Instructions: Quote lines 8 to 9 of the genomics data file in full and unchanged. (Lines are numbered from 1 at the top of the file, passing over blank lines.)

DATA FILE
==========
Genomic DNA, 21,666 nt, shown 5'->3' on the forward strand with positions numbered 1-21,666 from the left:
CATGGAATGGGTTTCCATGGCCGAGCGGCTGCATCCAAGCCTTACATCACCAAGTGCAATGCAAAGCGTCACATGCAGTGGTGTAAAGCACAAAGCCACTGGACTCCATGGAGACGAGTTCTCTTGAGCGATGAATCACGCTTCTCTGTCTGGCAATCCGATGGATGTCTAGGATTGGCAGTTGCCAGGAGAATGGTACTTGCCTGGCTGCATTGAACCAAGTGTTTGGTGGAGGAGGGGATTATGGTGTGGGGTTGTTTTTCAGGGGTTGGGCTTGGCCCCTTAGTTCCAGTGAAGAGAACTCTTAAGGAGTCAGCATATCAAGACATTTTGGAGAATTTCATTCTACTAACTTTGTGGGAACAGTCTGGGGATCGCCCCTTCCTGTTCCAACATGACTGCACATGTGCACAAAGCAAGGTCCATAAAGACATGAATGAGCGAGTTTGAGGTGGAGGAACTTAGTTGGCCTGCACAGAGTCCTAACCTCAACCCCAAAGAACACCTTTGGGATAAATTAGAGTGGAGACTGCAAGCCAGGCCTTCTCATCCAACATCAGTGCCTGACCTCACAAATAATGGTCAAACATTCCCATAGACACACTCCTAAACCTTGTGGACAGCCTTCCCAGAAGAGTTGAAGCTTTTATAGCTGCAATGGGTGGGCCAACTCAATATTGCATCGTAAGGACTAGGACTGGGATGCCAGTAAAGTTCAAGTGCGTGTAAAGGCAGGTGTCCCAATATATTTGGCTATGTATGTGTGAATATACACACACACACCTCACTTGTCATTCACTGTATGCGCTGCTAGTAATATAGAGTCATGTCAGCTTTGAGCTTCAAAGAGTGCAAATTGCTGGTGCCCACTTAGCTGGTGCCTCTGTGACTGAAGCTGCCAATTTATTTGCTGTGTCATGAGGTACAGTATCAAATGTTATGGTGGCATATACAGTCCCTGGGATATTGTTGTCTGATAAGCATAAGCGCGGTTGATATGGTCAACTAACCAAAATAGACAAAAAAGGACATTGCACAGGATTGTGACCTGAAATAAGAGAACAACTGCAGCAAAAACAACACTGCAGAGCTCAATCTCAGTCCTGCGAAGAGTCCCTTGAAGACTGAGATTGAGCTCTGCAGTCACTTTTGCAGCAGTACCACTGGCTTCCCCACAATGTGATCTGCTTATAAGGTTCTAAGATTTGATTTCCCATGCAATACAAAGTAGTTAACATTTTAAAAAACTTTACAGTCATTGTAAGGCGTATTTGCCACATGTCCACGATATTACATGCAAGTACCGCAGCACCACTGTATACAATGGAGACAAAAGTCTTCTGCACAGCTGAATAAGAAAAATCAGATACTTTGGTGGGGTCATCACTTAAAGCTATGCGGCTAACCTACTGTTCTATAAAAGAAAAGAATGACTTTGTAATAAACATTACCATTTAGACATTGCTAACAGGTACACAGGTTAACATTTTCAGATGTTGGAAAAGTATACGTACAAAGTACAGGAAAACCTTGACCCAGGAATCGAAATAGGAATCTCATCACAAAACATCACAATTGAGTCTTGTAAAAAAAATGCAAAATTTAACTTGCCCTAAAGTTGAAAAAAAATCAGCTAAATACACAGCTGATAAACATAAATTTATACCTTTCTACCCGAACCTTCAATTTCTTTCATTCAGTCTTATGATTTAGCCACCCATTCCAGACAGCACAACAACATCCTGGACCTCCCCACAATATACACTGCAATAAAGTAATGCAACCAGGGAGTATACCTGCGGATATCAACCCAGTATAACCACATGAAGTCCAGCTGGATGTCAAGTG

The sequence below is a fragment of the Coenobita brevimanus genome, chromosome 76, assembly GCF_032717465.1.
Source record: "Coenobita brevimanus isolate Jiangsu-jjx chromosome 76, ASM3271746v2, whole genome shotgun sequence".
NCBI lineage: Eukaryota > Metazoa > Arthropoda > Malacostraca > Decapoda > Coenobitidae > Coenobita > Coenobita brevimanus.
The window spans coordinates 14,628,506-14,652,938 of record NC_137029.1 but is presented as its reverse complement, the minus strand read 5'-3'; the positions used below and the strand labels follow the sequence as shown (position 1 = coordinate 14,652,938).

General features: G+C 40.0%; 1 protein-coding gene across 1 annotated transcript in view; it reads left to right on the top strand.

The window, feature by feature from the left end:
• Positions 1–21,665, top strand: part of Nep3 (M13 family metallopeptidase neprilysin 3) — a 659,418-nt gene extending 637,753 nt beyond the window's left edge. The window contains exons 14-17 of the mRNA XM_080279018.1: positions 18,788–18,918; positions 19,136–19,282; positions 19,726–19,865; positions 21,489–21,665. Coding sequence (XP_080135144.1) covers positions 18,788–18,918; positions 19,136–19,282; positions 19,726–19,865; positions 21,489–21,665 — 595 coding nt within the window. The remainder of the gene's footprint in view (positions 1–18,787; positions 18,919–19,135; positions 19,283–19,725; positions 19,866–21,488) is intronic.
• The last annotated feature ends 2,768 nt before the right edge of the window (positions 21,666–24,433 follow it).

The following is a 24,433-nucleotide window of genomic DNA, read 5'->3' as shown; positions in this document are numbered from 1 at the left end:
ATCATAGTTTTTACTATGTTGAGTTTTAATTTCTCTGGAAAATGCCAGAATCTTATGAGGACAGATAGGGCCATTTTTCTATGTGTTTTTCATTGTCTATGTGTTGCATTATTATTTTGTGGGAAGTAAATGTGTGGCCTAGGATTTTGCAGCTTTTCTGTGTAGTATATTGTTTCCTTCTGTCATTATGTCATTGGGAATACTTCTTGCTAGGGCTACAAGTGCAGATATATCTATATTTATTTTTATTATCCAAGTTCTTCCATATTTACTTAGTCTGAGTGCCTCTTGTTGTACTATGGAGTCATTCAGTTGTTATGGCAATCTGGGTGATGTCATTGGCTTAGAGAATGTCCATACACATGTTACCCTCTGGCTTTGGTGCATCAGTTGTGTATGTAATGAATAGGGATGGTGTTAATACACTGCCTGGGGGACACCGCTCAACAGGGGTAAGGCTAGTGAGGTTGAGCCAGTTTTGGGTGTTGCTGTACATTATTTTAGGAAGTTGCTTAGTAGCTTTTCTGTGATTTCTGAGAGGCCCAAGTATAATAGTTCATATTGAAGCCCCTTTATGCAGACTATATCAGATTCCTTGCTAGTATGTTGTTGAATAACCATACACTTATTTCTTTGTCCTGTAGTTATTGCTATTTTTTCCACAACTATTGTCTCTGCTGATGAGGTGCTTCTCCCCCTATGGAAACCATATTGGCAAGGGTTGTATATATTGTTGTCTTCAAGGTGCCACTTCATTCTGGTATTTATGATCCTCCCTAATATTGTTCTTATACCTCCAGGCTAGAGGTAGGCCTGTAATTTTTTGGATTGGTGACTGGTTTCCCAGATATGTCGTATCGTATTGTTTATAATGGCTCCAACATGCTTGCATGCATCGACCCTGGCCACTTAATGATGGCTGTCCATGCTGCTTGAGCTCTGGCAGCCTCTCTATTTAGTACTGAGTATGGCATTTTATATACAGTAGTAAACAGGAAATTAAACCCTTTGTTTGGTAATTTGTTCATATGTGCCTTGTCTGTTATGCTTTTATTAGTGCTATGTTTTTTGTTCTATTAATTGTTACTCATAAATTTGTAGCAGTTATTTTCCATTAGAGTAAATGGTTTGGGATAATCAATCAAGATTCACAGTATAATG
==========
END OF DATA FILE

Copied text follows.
The window, feature by feature from the left end:
• Positions 1–21,665, top strand: part of Nep3 (M13 family metallopeptidase neprilysin 3) — a 659,418-nt gene extending 637,753 nt beyond the window's left edge. The window contains exons 14-17 of the mRNA XM_080279018.1: positions 18,788–18,918; positions 19,136–19,282; positions 19,726–19,865; positions 21,489–21,665. Coding sequence (XP_080135144.1) covers positions 18,788–18,918; positions 19,136–19,282; positions 19,726–19,865; positions 21,489–21,665 — 595 coding nt within the window. The remainder of the gene's footprint in view (positions 1–18,787; positions 18,919–19,135; positions 19,283–19,725; positions 19,866–21,488) is intronic.